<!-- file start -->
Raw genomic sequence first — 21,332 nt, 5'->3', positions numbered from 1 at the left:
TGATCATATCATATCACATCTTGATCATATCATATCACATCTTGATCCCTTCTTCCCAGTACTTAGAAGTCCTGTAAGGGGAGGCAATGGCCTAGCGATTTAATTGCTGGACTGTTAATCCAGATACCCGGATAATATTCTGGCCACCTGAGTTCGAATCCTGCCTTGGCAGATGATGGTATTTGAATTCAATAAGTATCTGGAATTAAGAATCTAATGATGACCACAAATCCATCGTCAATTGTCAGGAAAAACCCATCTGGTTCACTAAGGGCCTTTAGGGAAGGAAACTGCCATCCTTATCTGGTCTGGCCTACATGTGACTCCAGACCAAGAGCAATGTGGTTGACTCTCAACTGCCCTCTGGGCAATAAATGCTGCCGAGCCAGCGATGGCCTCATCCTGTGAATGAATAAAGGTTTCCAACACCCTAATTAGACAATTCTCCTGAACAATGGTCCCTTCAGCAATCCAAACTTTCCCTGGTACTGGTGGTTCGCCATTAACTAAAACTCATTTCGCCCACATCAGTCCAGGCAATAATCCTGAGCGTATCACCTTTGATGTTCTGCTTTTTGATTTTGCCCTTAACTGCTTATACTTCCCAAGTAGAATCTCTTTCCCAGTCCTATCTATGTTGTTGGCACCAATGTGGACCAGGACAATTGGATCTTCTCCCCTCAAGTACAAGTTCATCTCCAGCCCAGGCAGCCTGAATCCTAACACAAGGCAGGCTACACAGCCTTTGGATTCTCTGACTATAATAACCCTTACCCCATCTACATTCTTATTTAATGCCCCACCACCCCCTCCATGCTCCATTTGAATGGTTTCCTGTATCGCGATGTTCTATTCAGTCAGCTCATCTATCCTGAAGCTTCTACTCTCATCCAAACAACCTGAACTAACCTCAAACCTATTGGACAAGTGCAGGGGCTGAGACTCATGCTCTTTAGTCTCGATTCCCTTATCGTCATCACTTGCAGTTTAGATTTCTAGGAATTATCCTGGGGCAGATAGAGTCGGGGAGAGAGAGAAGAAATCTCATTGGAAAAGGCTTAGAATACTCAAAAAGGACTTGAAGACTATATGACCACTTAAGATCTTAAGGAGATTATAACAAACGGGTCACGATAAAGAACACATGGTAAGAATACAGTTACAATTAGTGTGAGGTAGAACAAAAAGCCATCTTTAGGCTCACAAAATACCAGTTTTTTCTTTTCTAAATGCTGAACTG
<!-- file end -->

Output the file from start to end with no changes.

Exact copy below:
Raw genomic sequence first — 21,332 nt, 5'->3', positions numbered from 1 at the left:
TGATCATATCATATCACATCTTGATCATATCATATCACATCTTGATCCCTTCTTCCCAGTACTTAGAAGTCCTGTAAGGGGAGGCAATGGCCTAGCGATTTAATTGCTGGACTGTTAATCCAGATACCCGGATAATATTCTGGCCACCTGAGTTCGAATCCTGCCTTGGCAGATGATGGTATTTGAATTCAATAAGTATCTGGAATTAAGAATCTAATGATGACCACAAATCCATCGTCAATTGTCAGGAAAAACCCATCTGGTTCACTAAGGGCCTTTAGGGAAGGAAACTGCCATCCTTATCTGGTCTGGCCTACATGTGACTCCAGACCAAGAGCAATGTGGTTGACTCTCAACTGCCCTCTGGGCAATAAATGCTGCCGAGCCAGCGATGGCCTCATCCTGTGAATGAATAAAGGTTTCCAACACCCTAATTAGACAATTCTCCTGAACAATGGTCCCTTCAGCAATCCAAACTTTCCCTGGTACTGGTGGTTCGCCATTAACTAAAACTCATTTCGCCCACATCAGTCCAGGCAATAATCCTGAGCGTATCACCTTTGATGTTCTGCTTTTTGATTTTGCCCTTAACTGCTTATACTTCCCAAGTAGAATCTCTTTCCCAGTCCTATCTATGTTGTTGGCACCAATGTGGACCAGGACAATTGGATCTTCTCCCCTCAAGTACAAGTTCATCTCCAGCCCAGGCAGCCTGAATCCTAACACAAGGCAGGCTACACAGCCTTTGGATTCTCTGACTATAATAACCCTTACCCCATCTACATTCTTATTTAATGCCCCACCACCCCCTCCATGCTCCATTTGAATGGTTTCCTGTATCGCGATGTTCTATTCAGTCAGCTCATCTATCCTGAAGCTTCTACTCTCATCCAAACAACCTGAACTAACCTCAAACCTATTGGACAAGTGCAGGGGCTGAGACTCATGCTCTTTAGTCTCGATTCCCTTATCGTCATCACTTGCAGTTTAGATTTCTAGGAATTATCCTGGGGCAGATAGAGTCGGGGAGAGAGAGAAGAAATCTCATTGGAAAAGGCTTAGAATACTCAAAAAGGACTTGAAGACTATATGACCACTTAAGATCTTAAGGAGATTATAACAAACGGGTCACGATAAAGAACACATGGTAAGAATACAGTTACAATTAGTGTGAGGTAGAACAAAAAGCCATCTTTAGGCTCACAAAATACCAGTTTTTTCTTTTCTAAATGCTGAACTG